How to use TrustedHousesitters and other sites to be a digital nomad

As house prices skyrocketed this spring, my landlords called me to tell me that they had decided to sell their home and that I should move out. (It should be noted that in most apartments in Oakland, where I live, selling a house would not be a legal reason to evict a tenant, but my backyard cottage fell into a loophole, so I had to scramble to find somewhere else to live.) My little house was so small it was relatively inexpensive for the Bay Area, and with few options on the market, I decided to turn to a temporary alternative: keeping a pet in exchange for a free place to live.

For 73 days, I have been taking care of a cat instead of paying rent. And while this is not a solution to the housing shortage – and I’m only relying on it to consider other possibilities, including moving to a much cheaper state – the model is becoming more and more more common for people traveling on a budget.

On TrustedHousesitters, a platform founded in 2010 that now has tens of thousands of members, ads can include apartments in central Tokyo, Berlin and Brooklyn, a 16th-century farmhouse next to a castle in France, a horse farm in Maine and a log home in the mountains of Colorado. Most owners using the service have pets (usually a cat or a dog, sometimes with an alpaca or a flock of sheep), and when traveling they want to leave the animals at home and not in a kennel. Others just want someone to water the plants and occupy the house. Homeowners and house sitters pay an annual fee to use the platform, but each house-sit is a direct exchange: owners don’t pay the house sitter, and the house sitter doesn’t pay the owner. I spent six weeks looking after a fluffy cat named Woolfy and paid nothing; renting a smaller house on Airbnb for the same period, in the same city, would have cost me over $ 3,600.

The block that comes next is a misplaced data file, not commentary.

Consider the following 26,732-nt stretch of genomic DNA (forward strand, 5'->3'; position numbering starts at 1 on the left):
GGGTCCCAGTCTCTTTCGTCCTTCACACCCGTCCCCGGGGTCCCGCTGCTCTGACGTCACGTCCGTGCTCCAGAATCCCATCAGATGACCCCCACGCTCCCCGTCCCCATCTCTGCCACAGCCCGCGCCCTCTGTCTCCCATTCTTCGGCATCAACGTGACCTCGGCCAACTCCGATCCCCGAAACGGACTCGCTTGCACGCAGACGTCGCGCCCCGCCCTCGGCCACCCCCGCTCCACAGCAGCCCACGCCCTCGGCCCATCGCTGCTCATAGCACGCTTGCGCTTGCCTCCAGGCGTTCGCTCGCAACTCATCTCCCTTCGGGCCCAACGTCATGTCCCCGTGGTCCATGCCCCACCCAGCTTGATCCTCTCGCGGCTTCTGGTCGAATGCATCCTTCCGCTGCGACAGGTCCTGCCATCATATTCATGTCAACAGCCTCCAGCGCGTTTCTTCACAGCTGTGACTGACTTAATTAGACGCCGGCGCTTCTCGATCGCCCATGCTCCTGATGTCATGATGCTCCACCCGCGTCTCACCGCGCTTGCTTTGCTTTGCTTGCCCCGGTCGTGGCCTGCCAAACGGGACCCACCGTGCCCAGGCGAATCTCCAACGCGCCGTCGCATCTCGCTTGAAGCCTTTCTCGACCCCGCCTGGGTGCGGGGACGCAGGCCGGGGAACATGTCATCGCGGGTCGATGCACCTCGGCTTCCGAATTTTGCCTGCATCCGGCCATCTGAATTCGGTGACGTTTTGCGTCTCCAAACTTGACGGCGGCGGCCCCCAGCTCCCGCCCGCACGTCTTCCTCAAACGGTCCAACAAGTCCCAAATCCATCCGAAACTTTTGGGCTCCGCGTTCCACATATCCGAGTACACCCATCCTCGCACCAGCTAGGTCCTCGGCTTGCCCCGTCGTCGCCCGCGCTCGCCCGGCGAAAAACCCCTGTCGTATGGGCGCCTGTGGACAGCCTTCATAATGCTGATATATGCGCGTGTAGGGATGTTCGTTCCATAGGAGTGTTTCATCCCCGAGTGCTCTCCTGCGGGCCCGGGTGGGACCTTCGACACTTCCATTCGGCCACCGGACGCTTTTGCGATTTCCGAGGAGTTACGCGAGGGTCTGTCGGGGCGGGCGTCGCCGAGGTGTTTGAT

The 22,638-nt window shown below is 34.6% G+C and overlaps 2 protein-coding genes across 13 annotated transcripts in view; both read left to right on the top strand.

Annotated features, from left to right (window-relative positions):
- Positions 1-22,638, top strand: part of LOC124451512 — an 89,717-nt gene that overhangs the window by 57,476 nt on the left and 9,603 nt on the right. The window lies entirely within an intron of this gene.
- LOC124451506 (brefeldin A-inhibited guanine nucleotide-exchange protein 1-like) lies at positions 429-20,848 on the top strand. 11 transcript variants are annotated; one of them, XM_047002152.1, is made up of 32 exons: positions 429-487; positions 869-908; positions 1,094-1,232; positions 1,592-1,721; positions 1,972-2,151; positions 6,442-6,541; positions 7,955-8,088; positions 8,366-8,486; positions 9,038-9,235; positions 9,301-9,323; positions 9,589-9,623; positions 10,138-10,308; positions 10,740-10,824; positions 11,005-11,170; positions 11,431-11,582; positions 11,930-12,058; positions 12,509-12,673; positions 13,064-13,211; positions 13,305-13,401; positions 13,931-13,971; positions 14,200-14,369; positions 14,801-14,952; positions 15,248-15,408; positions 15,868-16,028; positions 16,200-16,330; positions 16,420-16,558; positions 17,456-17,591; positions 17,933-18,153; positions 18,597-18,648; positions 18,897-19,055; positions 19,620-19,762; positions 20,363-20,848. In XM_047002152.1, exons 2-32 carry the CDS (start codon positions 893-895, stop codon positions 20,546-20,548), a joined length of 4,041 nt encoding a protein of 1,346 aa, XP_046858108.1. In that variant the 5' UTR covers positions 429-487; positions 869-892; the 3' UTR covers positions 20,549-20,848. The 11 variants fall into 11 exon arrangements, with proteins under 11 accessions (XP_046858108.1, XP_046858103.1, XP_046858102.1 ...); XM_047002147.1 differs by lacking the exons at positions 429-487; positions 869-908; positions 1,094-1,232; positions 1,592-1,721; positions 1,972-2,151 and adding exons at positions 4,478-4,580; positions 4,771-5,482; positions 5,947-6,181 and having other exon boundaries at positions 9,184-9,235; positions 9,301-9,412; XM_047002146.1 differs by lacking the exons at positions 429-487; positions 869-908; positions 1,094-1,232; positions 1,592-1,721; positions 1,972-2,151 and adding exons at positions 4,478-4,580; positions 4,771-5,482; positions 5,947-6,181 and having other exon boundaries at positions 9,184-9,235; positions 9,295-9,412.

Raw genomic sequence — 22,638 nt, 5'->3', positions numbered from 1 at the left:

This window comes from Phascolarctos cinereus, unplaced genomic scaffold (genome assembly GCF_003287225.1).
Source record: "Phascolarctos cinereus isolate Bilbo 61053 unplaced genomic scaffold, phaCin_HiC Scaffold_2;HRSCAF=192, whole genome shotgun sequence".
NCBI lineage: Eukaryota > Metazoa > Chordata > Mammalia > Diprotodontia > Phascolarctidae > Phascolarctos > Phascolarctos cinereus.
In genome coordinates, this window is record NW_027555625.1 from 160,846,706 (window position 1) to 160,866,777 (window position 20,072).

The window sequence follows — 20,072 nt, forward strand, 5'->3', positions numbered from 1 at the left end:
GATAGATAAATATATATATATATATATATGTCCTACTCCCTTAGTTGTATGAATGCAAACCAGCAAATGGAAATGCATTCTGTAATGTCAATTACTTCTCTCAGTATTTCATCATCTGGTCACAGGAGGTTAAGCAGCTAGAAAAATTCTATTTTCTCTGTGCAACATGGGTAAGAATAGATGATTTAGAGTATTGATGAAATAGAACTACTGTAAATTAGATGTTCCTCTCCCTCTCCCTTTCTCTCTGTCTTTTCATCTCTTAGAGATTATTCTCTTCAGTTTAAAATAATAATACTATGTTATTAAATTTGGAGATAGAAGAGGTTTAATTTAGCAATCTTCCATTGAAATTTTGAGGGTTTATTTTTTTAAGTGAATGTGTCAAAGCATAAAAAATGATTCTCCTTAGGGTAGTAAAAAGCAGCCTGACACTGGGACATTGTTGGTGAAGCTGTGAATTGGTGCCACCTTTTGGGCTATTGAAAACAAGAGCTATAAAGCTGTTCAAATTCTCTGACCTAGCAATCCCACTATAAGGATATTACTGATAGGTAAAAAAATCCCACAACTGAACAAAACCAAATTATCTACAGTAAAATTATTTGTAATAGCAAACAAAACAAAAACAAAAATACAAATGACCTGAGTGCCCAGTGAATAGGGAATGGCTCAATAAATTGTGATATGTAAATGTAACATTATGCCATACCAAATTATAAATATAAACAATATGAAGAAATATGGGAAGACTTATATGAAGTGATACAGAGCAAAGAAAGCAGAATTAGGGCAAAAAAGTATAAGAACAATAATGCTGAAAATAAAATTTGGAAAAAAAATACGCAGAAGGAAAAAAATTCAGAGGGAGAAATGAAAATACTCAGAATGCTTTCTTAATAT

[Photo: courtesy of the author]

The house-sitting platform “is based on the sharing economy model, where no money exchanges hands between caretakers and owners,” says Angela Laws, community manager at UK-based TrustedHousesitters. -United. “It’s based purely on experience and a community of like-minded animal lovers.” The experience is similar to what Airbnb offers: you feel like you’re living in a neighborhood during your trip, rather than in a generic hotel. But it avoids one of Airbnb’s pitfalls: you don’t have to worry about whether you’re staying in an apartment or house that could have helped alleviate the local housing shortage. Other house-sitting platforms, such as Nomador, offer a similar service for connecting owners and house-sitters.

Since the service uses reviews as the primary means for owners to screen potential caretakers, it can be difficult to get hired for the first gig. For me, it was mostly luck: When I applied for my first job and didn’t have an opinion yet, an owner was willing to give it a shot. Their review helped me land the next gig. Laws recommends asking for referrals from friends whose pets you’ve kept pets in the past, then apply for short-term home-care jobs on-site before trying to snag a stay thousands of miles away. , for example, in New Zealand or France.

But it’s possible to sit still full-time: Before the pandemic, Laws lived in a sort of nomadic existence for five years, traveling the world taking care of pets. As the pandemic abates, demand is expected to increase, both because many more people are now able to work remotely and there has been an increase in adoptions of new animals during the lockdown. “When you’ve adopted a pet from a kennel, the last thing you want to do is put it back in that environment,” she says.

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